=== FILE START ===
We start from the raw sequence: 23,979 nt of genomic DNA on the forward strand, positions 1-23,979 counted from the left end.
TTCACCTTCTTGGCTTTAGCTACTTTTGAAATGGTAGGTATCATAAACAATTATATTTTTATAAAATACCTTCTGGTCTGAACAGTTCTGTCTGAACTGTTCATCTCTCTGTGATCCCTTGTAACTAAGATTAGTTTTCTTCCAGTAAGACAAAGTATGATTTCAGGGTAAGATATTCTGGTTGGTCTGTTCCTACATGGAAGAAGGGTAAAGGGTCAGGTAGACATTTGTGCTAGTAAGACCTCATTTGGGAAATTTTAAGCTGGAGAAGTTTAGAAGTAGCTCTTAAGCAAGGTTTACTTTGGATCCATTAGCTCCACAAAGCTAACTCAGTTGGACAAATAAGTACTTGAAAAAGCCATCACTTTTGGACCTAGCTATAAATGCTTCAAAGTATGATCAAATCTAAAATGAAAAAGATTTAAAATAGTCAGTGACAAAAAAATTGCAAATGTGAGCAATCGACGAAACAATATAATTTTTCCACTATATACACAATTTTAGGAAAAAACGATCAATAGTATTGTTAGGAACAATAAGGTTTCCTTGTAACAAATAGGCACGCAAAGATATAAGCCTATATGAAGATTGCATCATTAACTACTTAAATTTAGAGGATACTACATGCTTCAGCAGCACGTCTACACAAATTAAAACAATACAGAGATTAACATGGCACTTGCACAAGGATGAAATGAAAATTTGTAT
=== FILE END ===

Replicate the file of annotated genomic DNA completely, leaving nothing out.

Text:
We start from the raw sequence: 23,979 nt of genomic DNA on the forward strand, positions 1-23,979 counted from the left end.
TTCACCTTCTTGGCTTTAGCTACTTTTGAAATGGTAGGTATCATAAACAATTATATTTTTATAAAATACCTTCTGGTCTGAACAGTTCTGTCTGAACTGTTCATCTCTCTGTGATCCCTTGTAACTAAGATTAGTTTTCTTCCAGTAAGACAAAGTATGATTTCAGGGTAAGATATTCTGGTTGGTCTGTTCCTACATGGAAGAAGGGTAAAGGGTCAGGTAGACATTTGTGCTAGTAAGACCTCATTTGGGAAATTTTAAGCTGGAGAAGTTTAGAAGTAGCTCTTAAGCAAGGTTTACTTTGGATCCATTAGCTCCACAAAGCTAACTCAGTTGGACAAATAAGTACTTGAAAAAGCCATCACTTTTGGACCTAGCTATAAATGCTTCAAAGTATGATCAAATCTAAAATGAAAAAGATTTAAAATAGTCAGTGACAAAAAAATTGCAAATGTGAGCAATCGACGAAACAATATAATTTTTCCACTATATACACAATTTTAGGAAAAAACGATCAATAGTATTGTTAGGAACAATAAGGTTTCCTTGTAACAAATAGGCACGCAAAGATATAAGCCTATATGAAGATTGCATCATTAACTACTTAAATTTAGAGGATACTACATGCTTCAGCAGCACGTCTACACAAATTAAAACAATACAGAGATTAACATGGCACTTGCACAAGGATGAAATGAAAATTTGTAT